Warner Archive Review: Douglas Fairbanks Jr. in ‘Chances’ & ‘I Like Your Nerve’

Douglas Fairbanks Jr. made over 90 movies in his life, and three of them came out in 1931. That was a big year for the dashing son of swashbuckler Douglas Fairbanks. In January, he was seen in Little Caesar, the iconic gangster film that made Edward G. Robinson a star. Fairbanks’ next two features from that year are nowhere near as well known and are finally on DVD thanks to Warner Archive.


In July 1931, Allan Dwan‘s Chances hit the big screen. Based on a novel by A. Hamilton Gibbs, the film centers on a love triangle during World War I. When brothers Jack (Fairbanks) and Tom (Anthony Bushell) are reunited with their childhood crush Molly (Rose Hobart) while on leave, they realize how she has grown into a strikingly beautiful woman.

Jack is a womanizer (as all Fairbanks characters must be), and Tom is more shy around women but has always carried a flame in his heart for Molly. Although Molly really loves Jack, he is conflicted. He loves her too, but he holds back so Tom can have her.

The war puts strains on their relationship. The brothers are allowed to serve in France together and when Tom learns that Molly really loves Jack, there’s a possibility that their lives could end with their brotherly bond broken.

Chances is a strange movie, in that it was clearly made as a prestigious project, but is so quick and short. Even in the 1930s, prestigious movies were usually much longer epics. While screenwriter Waldemar Young (The Unknown, Test Pilot) proves you can tell a sweeping romance in 72 minutes, the characters are so likable and tragic that you just want to spend more time with them.

Fairbanks gives one of his best performances for Dwan, who directed his father in Bound in Morocco and Robin Hood. And Dwan, who has an insane list of 407 directing credits, directs this film with hearty dedication. He finds the middle ground between sentimental romance and uncompromising war movie.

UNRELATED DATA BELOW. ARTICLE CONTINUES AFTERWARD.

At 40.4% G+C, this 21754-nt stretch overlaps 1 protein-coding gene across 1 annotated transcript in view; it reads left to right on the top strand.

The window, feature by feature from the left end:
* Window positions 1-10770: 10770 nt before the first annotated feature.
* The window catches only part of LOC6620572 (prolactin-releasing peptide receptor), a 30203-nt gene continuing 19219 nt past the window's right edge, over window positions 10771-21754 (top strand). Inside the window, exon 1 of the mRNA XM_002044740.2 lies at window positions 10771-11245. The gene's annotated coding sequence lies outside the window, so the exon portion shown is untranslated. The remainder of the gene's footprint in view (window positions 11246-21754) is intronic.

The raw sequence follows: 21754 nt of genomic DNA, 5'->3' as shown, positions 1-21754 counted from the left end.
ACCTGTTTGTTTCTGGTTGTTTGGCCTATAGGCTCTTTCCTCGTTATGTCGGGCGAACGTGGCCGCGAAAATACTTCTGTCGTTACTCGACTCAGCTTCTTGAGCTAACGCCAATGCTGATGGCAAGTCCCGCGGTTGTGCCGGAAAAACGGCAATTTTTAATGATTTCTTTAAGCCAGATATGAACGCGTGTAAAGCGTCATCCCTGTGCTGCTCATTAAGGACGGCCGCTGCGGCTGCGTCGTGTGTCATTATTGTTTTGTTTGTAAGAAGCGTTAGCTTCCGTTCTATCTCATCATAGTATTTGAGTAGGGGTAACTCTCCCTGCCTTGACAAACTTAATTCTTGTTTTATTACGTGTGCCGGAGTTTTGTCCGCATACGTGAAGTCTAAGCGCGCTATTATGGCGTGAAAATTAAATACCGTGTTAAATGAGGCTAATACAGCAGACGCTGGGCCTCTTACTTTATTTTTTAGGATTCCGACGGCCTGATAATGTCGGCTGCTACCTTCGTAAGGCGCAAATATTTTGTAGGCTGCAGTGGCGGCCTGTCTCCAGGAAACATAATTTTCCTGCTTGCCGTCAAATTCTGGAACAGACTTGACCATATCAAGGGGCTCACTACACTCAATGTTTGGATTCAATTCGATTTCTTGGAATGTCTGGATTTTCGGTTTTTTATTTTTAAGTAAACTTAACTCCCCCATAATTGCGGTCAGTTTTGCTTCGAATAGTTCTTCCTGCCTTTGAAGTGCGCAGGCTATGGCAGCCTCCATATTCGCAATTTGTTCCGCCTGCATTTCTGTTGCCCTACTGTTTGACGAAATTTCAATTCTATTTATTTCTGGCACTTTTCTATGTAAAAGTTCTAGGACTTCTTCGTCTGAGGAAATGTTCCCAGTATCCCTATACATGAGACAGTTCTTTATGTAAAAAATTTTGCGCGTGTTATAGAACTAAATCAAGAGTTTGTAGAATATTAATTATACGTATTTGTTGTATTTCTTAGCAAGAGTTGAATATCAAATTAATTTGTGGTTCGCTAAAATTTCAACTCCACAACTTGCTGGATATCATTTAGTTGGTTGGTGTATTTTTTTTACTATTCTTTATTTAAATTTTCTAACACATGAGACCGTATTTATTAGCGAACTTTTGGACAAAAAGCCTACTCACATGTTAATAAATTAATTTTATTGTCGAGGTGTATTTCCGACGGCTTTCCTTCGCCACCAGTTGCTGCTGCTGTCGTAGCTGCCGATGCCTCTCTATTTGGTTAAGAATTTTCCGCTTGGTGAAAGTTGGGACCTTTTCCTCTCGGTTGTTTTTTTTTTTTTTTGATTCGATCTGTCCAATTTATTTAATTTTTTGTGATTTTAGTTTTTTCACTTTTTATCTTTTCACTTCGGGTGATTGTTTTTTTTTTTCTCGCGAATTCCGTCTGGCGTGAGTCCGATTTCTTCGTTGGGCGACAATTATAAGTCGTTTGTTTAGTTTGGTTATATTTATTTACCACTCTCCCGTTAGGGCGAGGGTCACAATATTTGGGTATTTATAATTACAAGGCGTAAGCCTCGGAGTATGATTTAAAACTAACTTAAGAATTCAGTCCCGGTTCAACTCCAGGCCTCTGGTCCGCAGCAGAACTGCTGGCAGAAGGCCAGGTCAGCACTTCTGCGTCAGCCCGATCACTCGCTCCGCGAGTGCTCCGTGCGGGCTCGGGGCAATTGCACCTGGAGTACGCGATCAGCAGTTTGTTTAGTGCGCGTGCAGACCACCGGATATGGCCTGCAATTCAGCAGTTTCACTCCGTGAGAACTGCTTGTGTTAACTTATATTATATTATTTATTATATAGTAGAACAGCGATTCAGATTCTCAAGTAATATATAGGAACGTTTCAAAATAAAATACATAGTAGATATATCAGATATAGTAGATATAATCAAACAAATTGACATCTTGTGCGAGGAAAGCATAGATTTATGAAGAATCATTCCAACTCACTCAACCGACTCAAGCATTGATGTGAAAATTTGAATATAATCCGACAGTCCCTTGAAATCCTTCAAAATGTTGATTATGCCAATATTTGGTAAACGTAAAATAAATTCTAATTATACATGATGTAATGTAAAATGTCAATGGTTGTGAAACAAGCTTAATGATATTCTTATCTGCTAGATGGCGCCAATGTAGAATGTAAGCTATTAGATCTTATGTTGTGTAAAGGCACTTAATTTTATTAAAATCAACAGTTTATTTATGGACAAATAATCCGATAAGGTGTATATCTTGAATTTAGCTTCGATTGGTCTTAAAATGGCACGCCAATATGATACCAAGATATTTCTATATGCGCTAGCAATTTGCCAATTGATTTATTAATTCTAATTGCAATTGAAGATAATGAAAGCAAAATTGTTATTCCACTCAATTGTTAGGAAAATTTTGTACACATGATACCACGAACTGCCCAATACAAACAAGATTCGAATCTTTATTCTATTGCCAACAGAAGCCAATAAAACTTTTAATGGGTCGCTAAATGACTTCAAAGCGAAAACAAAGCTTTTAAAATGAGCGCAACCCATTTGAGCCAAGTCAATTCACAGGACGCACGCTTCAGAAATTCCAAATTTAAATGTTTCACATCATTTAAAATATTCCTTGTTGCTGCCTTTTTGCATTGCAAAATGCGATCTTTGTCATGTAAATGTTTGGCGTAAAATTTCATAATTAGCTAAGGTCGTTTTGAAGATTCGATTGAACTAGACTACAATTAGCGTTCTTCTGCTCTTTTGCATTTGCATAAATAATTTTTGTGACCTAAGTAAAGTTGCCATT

i like your nerve

I Like Your Nerve hit theaters in September 1931. Directed by William C. McGann, the cinematographer on Fairbanks’ father’s The Mark of Zorro, this is the kind of film that would only exist in the pre-code era.

Fairbanks plays American playboy Larry O’Brien, who is touring through fictional Latin American counties. After getting thrown out of one country, he finds himself in another one. By chance, he happens to spot Diane (Loretta Young who is charming as always), whose stepfather, Areal Pacheco (Henry Kolker), is the Minister of Finance. Larry falls in love with Diane, who is engaged to the much older Clive (Edmund Breon). Larry learns of Areal embezzling $200,000 and uses it as blackmail in a convoluted plot to push Clive out of the way and marry Diane.

I Like Your Nerve is a fun film, even if it’s a little bit of a throwaway. There are no high ambitions here. It is just an attempt to keep audiences entertained for 62 minutes. Certainly the people who made this never imagined that we would be talking about it 87 years after it was made.

Both Chances and I Like Your Nerve finally came out on DVD this month thanks to the Warner Archive Collection. While it’s not surprising that I Like Your Nerve has fallen into obscurity, it is a little shocking that Chances is not considered one of Fairbanks Jr.’s best films. Perhaps it’s the brevity of the film, or the complete lack of star power around him, but it’s a good movie and one his fans should seek out. Rose Hobart also gives an enchanting performance as his co-star.

There are no extras on either disc.

Thanks to Warner Archive for providing these discs to review!



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